Harris expects China’s recovery to take place in the first quarter of the year and the mood to continue into the second quarter as well.

This recovery also depends on many currently unknown elements, such as whether heavy stimulus will be injected into the Chinese economy and what will be done about inflation when the economy picks up, he added.

— Lee Ying Shan

New China tech ETF can ‘bring retail liquidity’ to Singapore market: investment firm

Wealth manager explains how his SGX ETF listing would differ from his other Chinese index funds

The Singapore-listed CSI Star and ChiNext 50 Index Exchange Traded Fund can bring liquidity from mainland China to Singapore, CSOP Asset Management CEO Ding Chen told CNBC’s “Squawk Box Asia.”

Listed on the Singapore Exchange on Friday, the company’s ETF is a sub-fund of the CSOP SG ETF Series I, a Singaporean unit trust, according to the fund’s page.

“Through SGX, Singaporean investors and international investors can also access China-listed ETFs,” said Ding, adding that Chinese investors can also invest directly in Singapore ETFs.

When asked about the evolution of the company’s ETF portfolio, Ding said it will bring “more emerging, younger-generation technology companies” to market.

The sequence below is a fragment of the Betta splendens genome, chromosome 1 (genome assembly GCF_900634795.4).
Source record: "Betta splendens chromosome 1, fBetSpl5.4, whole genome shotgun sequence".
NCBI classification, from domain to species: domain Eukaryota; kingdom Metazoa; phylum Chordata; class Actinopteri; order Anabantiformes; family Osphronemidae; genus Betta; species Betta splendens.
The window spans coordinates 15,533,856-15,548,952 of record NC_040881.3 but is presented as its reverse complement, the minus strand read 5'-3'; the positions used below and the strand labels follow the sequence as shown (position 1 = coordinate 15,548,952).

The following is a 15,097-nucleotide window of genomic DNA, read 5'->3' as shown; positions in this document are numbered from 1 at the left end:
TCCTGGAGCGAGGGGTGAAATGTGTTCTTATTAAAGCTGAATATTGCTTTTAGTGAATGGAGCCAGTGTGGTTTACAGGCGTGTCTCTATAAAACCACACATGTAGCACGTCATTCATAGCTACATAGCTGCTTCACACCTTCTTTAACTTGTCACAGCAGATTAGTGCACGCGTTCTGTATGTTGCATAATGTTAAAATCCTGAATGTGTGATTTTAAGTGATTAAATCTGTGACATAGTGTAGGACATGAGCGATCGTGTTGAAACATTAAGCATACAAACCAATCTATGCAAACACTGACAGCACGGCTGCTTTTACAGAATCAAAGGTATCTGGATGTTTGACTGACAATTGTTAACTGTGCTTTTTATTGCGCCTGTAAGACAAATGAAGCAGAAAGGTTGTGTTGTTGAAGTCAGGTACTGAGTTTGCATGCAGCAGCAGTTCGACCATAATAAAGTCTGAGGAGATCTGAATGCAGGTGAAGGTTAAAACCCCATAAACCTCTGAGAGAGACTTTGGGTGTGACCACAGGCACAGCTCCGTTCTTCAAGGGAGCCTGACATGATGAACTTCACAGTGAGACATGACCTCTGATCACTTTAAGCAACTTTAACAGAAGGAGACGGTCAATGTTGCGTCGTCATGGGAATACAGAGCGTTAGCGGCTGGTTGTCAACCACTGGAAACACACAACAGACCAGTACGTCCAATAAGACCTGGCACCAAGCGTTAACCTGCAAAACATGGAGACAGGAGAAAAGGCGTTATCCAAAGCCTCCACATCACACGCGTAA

—Sheila Chiang

Inflation in South Korea unchanged in December

South Korea’s consumer price index in December rose 5% year-on-year, statistics from the Bank of Korea showed.

The reading maintained cooler levels this month and remained unchanged from November.

The print is in line with economists’ expectations polled by Reuters.

– Jihy Lee

Shares close higher on Thursday

All major averages ended higher on Thursday.

The Dow Jones Industrial Average rose 345.09 points, or 1.05%. The S&P 500 gained 1.75% and the Nasdaq Composite climbed 2.59% to 10,478.09.

— Tanaya Macheel

CNBC Pro: Chip stocks underperformed this year – but this fund manager is still bullish and names 2 to buy

The number of jobless claims rose last week; lingering claims were the highest since February

Jobless claims increased last week due to the Federal Reserve’s efforts to cool the economy and the labor market in particular.

Initial claims for unemployment benefits totaled 225,000 for the week ending Dec. 24, the Labor Department reported Thursday. That was an increase of 9,000 from the previous week and slightly above the Dow Jones estimate of 223,000.

Long-term ongoing claims, which are a week behind the overall number, rose to 1.71 million, up from 41,000 to the highest level since early February.

The numbers are always noisy this time of year because of the holidays. The number of claims not adjusted for seasonal factors increased by 23,146, an increase of 9.3%.

—Jeff Cox

CNBC Pro: Citi Names Its Best Biotech Stock Pick For 2023 – And Lists Up 73%

According to Citi, biotech will remain a “stock picking market” in 2023.

The bank explains how biotech could perform based on different economic scenarios and lists three top picks for 2023.

CNBC Pro subscribers can read more here.

— Weizhen Tan